(See Blakeley R. (2003), Bomb Now, Die Later. Bristol University : Department of Politics, February 2004; Church, W. (2000), “Kosovo and the future of information operations.” (February 2004).; Felker, E. (1998), Airpower, Chaos and Infrastructure : Lords of the Rings, U.S. Air War College Air University, Maxwell Air Force Base, Alabama, Maxwell paper 14, July; Kelly, J. (1996), Air Force 2025, U.S. Air War College Air University, Maxwell Air Force Base, Alabama; Rizer, K. (2001), “Bombing dual-use targets : Legal, ethical, and doctrinal perspectives,” Air and Space Power Chronicles, 5th January, (February 2004).; Smith, T. (2002), “The new law of war : Legitimizing hi-tech and infrastructural violence,” International Studies Quarterly, 46, 355-374.; United Nations Children's Fund (UNICEF)(1999), Annex II of S/1999/356, Section 18, February 2004); Warden, J. (1995), “The enemy as a system,” Airpower Journal, 9 (1), 41-55.)

[Bryan Finoki] And then we can even consider different forms of state-sponsored disruption used on the homeland as well. I am thinking for example the entire Enron scandal where the power companies literally hijacked California by causing power outages and manipulating the energy market while pushing for an unregulated energy policy. So, it is not only a tactic for war but also a domestic political economic tool as well. How do you see the state-backed infrastructure disruption tactic being internalized this way as well?

[Stephen Graham] The California case certainly was an extreme example of the corporate takeover of key ‘public’ infrastructure and the possibilities of corporate corruption through deliberate disruption and ‘shock treatment’. It was also a microcosm of the dangers of forcibly reengineering public infrastructures through the application of extreme and completely inappropriate neoliberal ideologies – a saga repeated through many ‘structural adjustment’ policies in the global south and Eastern Europe in the last few decades.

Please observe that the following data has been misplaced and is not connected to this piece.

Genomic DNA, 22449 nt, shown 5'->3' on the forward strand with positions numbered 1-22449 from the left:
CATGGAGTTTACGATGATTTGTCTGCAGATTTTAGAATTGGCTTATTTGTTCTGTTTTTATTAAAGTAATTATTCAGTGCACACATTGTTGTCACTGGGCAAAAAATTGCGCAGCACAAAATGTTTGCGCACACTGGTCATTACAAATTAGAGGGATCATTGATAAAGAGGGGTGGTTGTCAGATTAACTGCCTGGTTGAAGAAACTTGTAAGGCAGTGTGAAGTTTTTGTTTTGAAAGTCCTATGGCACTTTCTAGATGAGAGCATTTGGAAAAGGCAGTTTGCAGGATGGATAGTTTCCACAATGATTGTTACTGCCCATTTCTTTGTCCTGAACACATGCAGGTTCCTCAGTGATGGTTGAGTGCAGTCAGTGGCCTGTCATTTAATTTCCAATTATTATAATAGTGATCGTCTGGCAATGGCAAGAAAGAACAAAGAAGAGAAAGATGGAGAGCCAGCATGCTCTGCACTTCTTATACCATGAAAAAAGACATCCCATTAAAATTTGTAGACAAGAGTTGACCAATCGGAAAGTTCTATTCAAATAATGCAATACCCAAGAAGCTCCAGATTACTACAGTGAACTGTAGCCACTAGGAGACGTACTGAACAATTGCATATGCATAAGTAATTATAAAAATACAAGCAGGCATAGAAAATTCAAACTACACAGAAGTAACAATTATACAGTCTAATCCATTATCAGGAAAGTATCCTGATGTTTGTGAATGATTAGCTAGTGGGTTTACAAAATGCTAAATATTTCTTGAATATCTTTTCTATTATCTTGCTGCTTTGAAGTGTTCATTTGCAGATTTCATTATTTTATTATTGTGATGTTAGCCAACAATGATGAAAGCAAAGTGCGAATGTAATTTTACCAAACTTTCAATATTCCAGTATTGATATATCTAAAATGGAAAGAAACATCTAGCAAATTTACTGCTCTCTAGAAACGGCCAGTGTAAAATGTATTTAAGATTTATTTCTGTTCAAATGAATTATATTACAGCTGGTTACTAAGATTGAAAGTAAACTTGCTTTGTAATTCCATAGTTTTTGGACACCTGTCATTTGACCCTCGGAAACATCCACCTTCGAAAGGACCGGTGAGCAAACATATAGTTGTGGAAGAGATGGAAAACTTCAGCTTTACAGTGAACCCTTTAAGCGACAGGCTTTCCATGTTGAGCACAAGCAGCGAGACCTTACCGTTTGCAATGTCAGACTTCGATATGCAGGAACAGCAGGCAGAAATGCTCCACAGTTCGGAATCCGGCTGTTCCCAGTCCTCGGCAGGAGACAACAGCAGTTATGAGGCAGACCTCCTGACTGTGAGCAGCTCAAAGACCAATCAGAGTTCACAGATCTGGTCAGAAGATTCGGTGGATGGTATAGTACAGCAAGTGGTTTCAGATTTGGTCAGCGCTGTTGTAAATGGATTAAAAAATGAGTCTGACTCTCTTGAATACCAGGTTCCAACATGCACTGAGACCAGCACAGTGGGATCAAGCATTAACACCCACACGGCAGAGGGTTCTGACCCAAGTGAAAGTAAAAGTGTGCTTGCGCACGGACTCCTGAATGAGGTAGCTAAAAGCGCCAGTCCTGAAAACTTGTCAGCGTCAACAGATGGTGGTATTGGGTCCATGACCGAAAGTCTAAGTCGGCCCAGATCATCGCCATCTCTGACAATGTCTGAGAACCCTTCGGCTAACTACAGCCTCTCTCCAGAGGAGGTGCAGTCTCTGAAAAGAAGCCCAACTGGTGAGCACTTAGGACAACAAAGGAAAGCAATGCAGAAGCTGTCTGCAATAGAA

Image: Antwerp as a Colossal Octopus Pump (Image 3). Life Magazine, 26 January, 1953 via Space and Culture.]

Even the interests of capital have started to mobilize against the problems of trying to compete in a ‘globalised’ or ‘networked’ society using infrastructure systems that have been splintered off, commodified and reengineered to serve the profit demands of corporate owners. On the other hand, the costs of small disruptions in stock markets, electronic trading, and global logistics circuits means that many states are trying to find ways of re-regulating private infrastructure operators so that such disruptions are minimized.

[Bryan Finoki] If we accept that militarism necessitates the political boundaries of an inside and an outside constantly casting the conflict zone as some ‘other’ place beyond the sovereign territory of the nation-state, then it’s interesting to see how this new military urbanism both consecrates the physical borders of nation states as well the network infrastructure that allows transnationalism to flourish where borders are theoretically less relevant. There seems to be a contradiction within this type of spatial militarization that simultaneously cements the “other” across the board in urban and geographic patterns while also paradoxically serving the higher ‘inclusive’ structures of global capital.

With that in mind, how have conflict zones abroad been re-incorporated into the domestic fabric of the city, or inside the nation rather than merely existing as a space outside of national sovereignty? Is part of the effect of globalization with the spread of capital and military investment a new internalization of the conflict zone?